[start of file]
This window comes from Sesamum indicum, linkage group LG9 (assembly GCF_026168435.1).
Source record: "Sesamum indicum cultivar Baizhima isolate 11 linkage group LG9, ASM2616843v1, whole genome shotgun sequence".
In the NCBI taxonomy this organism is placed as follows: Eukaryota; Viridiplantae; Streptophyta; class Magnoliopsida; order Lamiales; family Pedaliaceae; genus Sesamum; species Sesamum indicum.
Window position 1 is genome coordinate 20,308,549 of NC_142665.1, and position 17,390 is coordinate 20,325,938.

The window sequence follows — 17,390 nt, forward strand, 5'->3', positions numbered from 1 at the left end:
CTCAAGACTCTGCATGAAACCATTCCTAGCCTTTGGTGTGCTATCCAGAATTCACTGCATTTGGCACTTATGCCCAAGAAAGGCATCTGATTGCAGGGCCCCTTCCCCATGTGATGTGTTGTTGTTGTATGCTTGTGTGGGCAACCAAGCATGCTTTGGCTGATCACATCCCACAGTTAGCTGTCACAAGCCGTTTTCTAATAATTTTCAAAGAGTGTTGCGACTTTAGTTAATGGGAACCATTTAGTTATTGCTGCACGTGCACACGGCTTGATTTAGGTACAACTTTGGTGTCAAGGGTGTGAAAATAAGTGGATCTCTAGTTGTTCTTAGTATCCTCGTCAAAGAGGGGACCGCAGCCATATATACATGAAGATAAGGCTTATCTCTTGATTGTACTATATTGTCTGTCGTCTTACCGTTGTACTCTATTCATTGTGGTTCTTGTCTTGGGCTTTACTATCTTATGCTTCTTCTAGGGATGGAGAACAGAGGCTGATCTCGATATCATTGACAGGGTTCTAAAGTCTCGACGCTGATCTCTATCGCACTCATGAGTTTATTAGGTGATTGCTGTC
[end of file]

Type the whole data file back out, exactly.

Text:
This window comes from Sesamum indicum, linkage group LG9 (assembly GCF_026168435.1).
Source record: "Sesamum indicum cultivar Baizhima isolate 11 linkage group LG9, ASM2616843v1, whole genome shotgun sequence".
In the NCBI taxonomy this organism is placed as follows: Eukaryota; Viridiplantae; Streptophyta; class Magnoliopsida; order Lamiales; family Pedaliaceae; genus Sesamum; species Sesamum indicum.
Window position 1 is genome coordinate 20,308,549 of NC_142665.1, and position 17,390 is coordinate 20,325,938.

The window sequence follows — 17,390 nt, forward strand, 5'->3', positions numbered from 1 at the left end:
CTCAAGACTCTGCATGAAACCATTCCTAGCCTTTGGTGTGCTATCCAGAATTCACTGCATTTGGCACTTATGCCCAAGAAAGGCATCTGATTGCAGGGCCCCTTCCCCATGTGATGTGTTGTTGTTGTATGCTTGTGTGGGCAACCAAGCATGCTTTGGCTGATCACATCCCACAGTTAGCTGTCACAAGCCGTTTTCTAATAATTTTCAAAGAGTGTTGCGACTTTAGTTAATGGGAACCATTTAGTTATTGCTGCACGTGCACACGGCTTGATTTAGGTACAACTTTGGTGTCAAGGGTGTGAAAATAAGTGGATCTCTAGTTGTTCTTAGTATCCTCGTCAAAGAGGGGACCGCAGCCATATATACATGAAGATAAGGCTTATCTCTTGATTGTACTATATTGTCTGTCGTCTTACCGTTGTACTCTATTCATTGTGGTTCTTGTCTTGGGCTTTACTATCTTATGCTTCTTCTAGGGATGGAGAACAGAGGCTGATCTCGATATCATTGACAGGGTTCTAAAGTCTCGACGCTGATCTCTATCGCACTCATGAGTTTATTAGGTGATTGCTGTC